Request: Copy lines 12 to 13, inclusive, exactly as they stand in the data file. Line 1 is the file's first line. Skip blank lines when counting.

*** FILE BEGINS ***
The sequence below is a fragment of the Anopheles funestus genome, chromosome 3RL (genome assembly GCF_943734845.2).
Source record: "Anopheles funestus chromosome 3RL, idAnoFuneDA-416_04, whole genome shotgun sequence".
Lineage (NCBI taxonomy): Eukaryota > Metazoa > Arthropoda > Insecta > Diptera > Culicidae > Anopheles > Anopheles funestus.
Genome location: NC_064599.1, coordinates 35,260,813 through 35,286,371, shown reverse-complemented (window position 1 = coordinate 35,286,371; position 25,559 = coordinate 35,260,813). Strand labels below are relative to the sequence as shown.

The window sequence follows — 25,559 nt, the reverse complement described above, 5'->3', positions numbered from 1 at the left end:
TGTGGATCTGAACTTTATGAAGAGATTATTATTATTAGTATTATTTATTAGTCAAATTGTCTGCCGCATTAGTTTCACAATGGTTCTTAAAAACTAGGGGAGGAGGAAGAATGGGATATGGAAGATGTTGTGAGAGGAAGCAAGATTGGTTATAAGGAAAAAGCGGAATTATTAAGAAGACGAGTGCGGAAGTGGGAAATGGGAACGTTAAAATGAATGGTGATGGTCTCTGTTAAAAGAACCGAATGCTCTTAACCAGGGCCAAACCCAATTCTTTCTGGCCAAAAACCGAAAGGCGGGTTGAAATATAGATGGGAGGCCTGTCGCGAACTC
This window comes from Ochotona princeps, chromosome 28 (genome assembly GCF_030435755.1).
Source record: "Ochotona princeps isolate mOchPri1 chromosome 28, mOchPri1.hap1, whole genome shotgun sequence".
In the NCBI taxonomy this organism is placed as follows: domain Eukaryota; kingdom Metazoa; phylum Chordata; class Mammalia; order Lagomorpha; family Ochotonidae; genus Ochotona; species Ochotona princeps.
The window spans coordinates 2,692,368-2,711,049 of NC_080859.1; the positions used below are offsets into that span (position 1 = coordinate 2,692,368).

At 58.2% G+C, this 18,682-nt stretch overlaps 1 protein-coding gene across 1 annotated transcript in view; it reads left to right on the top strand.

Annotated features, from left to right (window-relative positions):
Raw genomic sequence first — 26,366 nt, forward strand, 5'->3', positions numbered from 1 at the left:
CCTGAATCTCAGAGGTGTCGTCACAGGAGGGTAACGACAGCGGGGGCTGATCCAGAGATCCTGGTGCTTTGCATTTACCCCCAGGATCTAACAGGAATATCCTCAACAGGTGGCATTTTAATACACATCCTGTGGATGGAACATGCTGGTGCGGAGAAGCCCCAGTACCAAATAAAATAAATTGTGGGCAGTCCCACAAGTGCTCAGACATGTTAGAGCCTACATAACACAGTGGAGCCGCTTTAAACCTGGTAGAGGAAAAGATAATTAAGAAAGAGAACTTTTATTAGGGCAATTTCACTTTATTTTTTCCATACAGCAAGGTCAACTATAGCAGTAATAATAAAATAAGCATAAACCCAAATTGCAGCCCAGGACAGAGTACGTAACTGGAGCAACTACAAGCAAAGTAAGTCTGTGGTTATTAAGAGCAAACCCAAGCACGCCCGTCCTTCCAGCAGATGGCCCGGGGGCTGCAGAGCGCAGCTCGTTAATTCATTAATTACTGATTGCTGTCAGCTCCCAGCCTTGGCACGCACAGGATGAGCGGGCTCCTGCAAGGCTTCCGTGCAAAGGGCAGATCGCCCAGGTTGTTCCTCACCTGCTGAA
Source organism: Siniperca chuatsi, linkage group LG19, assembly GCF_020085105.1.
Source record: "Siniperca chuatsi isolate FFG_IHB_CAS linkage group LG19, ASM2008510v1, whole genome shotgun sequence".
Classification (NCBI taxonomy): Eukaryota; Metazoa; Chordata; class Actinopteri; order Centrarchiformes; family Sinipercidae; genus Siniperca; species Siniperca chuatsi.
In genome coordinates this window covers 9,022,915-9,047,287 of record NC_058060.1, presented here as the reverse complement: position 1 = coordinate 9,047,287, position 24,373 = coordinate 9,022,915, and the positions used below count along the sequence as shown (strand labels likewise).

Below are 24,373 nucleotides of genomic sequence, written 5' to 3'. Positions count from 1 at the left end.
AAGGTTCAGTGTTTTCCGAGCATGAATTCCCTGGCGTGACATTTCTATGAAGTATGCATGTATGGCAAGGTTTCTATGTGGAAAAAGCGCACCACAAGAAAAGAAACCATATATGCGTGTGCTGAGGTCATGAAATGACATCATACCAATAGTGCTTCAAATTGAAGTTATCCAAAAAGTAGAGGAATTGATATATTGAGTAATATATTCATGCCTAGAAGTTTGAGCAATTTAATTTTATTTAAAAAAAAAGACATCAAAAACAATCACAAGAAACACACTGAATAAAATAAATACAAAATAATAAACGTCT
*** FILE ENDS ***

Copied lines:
Annotated features, from left to right (window-relative positions):
Raw genomic sequence first — 26,366 nt, forward strand, 5'->3', positions numbered from 1 at the left: